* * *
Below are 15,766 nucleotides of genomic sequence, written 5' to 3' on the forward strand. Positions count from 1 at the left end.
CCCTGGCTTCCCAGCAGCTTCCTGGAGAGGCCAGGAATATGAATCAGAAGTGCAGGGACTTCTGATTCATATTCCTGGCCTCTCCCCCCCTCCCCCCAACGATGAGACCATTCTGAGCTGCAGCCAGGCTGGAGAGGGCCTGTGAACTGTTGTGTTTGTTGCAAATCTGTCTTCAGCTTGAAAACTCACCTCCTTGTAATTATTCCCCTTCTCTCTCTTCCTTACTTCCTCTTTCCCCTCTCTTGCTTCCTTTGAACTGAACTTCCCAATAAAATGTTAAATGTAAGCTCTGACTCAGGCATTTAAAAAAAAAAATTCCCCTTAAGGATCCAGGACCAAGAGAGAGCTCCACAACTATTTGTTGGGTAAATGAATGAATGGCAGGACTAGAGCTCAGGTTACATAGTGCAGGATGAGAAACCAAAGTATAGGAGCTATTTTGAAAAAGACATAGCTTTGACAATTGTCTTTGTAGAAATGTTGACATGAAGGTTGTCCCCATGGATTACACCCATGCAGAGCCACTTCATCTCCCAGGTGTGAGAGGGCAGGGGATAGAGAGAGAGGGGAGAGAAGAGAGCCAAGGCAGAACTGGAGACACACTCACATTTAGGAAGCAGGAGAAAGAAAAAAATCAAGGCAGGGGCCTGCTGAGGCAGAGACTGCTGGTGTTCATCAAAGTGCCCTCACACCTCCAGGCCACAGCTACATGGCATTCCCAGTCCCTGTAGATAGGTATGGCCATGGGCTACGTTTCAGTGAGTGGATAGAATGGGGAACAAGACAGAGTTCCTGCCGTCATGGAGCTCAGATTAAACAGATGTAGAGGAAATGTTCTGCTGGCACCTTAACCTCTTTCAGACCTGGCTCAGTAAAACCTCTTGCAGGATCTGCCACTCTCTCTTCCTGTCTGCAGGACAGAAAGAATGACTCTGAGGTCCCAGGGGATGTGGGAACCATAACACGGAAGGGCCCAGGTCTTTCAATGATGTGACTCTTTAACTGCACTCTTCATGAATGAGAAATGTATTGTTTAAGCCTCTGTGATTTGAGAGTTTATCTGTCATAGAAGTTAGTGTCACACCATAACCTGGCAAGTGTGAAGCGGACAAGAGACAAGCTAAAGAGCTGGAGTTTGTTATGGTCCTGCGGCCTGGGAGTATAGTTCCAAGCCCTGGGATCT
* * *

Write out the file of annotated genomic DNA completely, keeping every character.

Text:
Below are 15,766 nucleotides of genomic sequence, written 5' to 3' on the forward strand. Positions count from 1 at the left end.
CCCTGGCTTCCCAGCAGCTTCCTGGAGAGGCCAGGAATATGAATCAGAAGTGCAGGGACTTCTGATTCATATTCCTGGCCTCTCCCCCCCTCCCCCCAACGATGAGACCATTCTGAGCTGCAGCCAGGCTGGAGAGGGCCTGTGAACTGTTGTGTTTGTTGCAAATCTGTCTTCAGCTTGAAAACTCACCTCCTTGTAATTATTCCCCTTCTCTCTCTTCCTTACTTCCTCTTTCCCCTCTCTTGCTTCCTTTGAACTGAACTTCCCAATAAAATGTTAAATGTAAGCTCTGACTCAGGCATTTAAAAAAAAAAATTCCCCTTAAGGATCCAGGACCAAGAGAGAGCTCCACAACTATTTGTTGGGTAAATGAATGAATGGCAGGACTAGAGCTCAGGTTACATAGTGCAGGATGAGAAACCAAAGTATAGGAGCTATTTTGAAAAAGACATAGCTTTGACAATTGTCTTTGTAGAAATGTTGACATGAAGGTTGTCCCCATGGATTACACCCATGCAGAGCCACTTCATCTCCCAGGTGTGAGAGGGCAGGGGATAGAGAGAGAGGGGAGAGAAGAGAGCCAAGGCAGAACTGGAGACACACTCACATTTAGGAAGCAGGAGAAAGAAAAAAATCAAGGCAGGGGCCTGCTGAGGCAGAGACTGCTGGTGTTCATCAAAGTGCCCTCACACCTCCAGGCCACAGCTACATGGCATTCCCAGTCCCTGTAGATAGGTATGGCCATGGGCTACGTTTCAGTGAGTGGATAGAATGGGGAACAAGACAGAGTTCCTGCCGTCATGGAGCTCAGATTAAACAGATGTAGAGGAAATGTTCTGCTGGCACCTTAACCTCTTTCAGACCTGGCTCAGTAAAACCTCTTGCAGGATCTGCCACTCTCTCTTCCTGTCTGCAGGACAGAAAGAATGACTCTGAGGTCCCAGGGGATGTGGGAACCATAACACGGAAGGGCCCAGGTCTTTCAATGATGTGACTCTTTAACTGCACTCTTCATGAATGAGAAATGTATTGTTTAAGCCTCTGTGATTTGAGAGTTTATCTGTCATAGAAGTTAGTGTCACACCATAACCTGGCAAGTGTGAAGCGGACAAGAGACAAGCTAAAGAGCTGGAGTTTGTTATGGTCCTGCGGCCTGGGAGTATAGTTCCAAGCCCTGGGATCT